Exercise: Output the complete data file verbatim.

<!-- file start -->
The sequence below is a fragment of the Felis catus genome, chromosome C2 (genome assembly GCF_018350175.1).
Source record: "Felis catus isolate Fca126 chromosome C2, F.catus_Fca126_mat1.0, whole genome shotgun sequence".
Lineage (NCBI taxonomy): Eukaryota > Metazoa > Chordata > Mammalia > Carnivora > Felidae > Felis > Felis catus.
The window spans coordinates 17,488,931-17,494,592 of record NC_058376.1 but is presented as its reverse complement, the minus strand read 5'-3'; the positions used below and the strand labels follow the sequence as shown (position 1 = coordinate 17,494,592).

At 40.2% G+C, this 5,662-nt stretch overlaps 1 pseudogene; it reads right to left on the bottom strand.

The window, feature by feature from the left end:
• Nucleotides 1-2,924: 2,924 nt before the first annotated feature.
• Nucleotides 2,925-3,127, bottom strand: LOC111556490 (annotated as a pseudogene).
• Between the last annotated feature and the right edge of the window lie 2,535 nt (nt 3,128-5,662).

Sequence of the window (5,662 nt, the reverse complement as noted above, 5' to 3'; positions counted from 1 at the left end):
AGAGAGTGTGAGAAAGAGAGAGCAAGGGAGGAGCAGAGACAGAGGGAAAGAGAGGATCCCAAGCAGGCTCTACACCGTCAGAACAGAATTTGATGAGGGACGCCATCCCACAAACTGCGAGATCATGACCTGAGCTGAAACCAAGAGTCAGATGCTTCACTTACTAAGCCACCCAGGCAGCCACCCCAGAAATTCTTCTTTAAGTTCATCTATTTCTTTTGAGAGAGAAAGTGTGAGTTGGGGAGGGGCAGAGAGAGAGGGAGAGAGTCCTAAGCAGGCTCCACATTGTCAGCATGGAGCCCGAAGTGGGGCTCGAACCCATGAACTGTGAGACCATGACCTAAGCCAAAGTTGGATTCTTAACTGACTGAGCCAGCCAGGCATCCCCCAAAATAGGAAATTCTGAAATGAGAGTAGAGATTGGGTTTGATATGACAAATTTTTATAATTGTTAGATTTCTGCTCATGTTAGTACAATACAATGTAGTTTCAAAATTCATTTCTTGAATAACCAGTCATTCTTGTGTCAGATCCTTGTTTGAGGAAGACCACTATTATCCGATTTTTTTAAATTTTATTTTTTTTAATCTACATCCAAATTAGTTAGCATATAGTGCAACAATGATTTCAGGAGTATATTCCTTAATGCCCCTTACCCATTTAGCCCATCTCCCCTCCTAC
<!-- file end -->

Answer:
The sequence below is a fragment of the Felis catus genome, chromosome C2 (genome assembly GCF_018350175.1).
Source record: "Felis catus isolate Fca126 chromosome C2, F.catus_Fca126_mat1.0, whole genome shotgun sequence".
Lineage (NCBI taxonomy): Eukaryota > Metazoa > Chordata > Mammalia > Carnivora > Felidae > Felis > Felis catus.
The window spans coordinates 17,488,931-17,494,592 of record NC_058376.1 but is presented as its reverse complement, the minus strand read 5'-3'; the positions used below and the strand labels follow the sequence as shown (position 1 = coordinate 17,494,592).

At 40.2% G+C, this 5,662-nt stretch overlaps 1 pseudogene; it reads right to left on the bottom strand.

The window, feature by feature from the left end:
• Nucleotides 1-2,924: 2,924 nt before the first annotated feature.
• Nucleotides 2,925-3,127, bottom strand: LOC111556490 (annotated as a pseudogene).
• Between the last annotated feature and the right edge of the window lie 2,535 nt (nt 3,128-5,662).

Sequence of the window (5,662 nt, the reverse complement as noted above, 5' to 3'; positions counted from 1 at the left end):
AGAGAGTGTGAGAAAGAGAGAGCAAGGGAGGAGCAGAGACAGAGGGAAAGAGAGGATCCCAAGCAGGCTCTACACCGTCAGAACAGAATTTGATGAGGGACGCCATCCCACAAACTGCGAGATCATGACCTGAGCTGAAACCAAGAGTCAGATGCTTCACTTACTAAGCCACCCAGGCAGCCACCCCAGAAATTCTTCTTTAAGTTCATCTATTTCTTTTGAGAGAGAAAGTGTGAGTTGGGGAGGGGCAGAGAGAGAGGGAGAGAGTCCTAAGCAGGCTCCACATTGTCAGCATGGAGCCCGAAGTGGGGCTCGAACCCATGAACTGTGAGACCATGACCTAAGCCAAAGTTGGATTCTTAACTGACTGAGCCAGCCAGGCATCCCCCAAAATAGGAAATTCTGAAATGAGAGTAGAGATTGGGTTTGATATGACAAATTTTTATAATTGTTAGATTTCTGCTCATGTTAGTACAATACAATGTAGTTTCAAAATTCATTTCTTGAATAACCAGTCATTCTTGTGTCAGATCCTTGTTTGAGGAAGACCACTATTATCCGATTTTTTTAAATTTTATTTTTTTTAATCTACATCCAAATTAGTTAGCATATAGTGCAACAATGATTTCAGGAGTATATTCCTTAATGCCCCTTACCCATTTAGCCCATCTCCCCTCCTAC